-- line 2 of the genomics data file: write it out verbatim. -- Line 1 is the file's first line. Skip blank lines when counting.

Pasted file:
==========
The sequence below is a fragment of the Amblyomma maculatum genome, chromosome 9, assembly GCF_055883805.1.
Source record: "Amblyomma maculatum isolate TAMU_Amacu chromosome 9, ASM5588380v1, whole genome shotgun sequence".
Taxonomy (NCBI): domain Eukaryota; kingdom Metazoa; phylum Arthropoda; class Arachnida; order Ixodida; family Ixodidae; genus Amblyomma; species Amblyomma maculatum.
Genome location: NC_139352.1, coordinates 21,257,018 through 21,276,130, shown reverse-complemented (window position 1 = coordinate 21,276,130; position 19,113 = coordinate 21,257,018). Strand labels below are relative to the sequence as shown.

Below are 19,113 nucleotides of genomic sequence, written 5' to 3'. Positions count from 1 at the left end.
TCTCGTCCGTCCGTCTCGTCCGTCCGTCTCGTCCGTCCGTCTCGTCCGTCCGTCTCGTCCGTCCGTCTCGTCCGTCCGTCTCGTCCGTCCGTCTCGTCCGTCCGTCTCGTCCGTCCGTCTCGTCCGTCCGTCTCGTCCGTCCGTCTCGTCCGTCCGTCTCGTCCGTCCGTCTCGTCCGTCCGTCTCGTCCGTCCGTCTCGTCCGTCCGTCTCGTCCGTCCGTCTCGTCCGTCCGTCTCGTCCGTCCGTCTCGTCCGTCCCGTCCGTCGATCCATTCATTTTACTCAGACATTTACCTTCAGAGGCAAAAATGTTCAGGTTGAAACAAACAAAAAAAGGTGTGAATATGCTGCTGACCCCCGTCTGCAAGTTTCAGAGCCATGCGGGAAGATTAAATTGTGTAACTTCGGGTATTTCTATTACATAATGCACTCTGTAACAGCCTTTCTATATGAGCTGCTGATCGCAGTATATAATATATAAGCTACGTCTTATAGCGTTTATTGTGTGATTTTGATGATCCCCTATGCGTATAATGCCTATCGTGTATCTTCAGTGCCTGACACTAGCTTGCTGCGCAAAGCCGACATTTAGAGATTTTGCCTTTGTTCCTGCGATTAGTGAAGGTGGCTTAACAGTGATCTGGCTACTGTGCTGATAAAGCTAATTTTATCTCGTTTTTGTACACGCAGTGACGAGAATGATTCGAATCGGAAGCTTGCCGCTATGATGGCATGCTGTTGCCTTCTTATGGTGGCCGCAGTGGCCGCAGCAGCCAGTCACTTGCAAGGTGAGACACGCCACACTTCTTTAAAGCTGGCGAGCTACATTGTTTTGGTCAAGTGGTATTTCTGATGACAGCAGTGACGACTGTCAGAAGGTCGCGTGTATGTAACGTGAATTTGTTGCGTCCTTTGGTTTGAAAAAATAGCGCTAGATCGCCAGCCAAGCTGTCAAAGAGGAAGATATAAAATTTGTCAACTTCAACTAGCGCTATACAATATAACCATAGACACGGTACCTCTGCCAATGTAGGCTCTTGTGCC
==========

Source record: "Amblyomma maculatum isolate TAMU_Amacu chromosome 9, ASM5588380v1, whole genome shotgun sequence".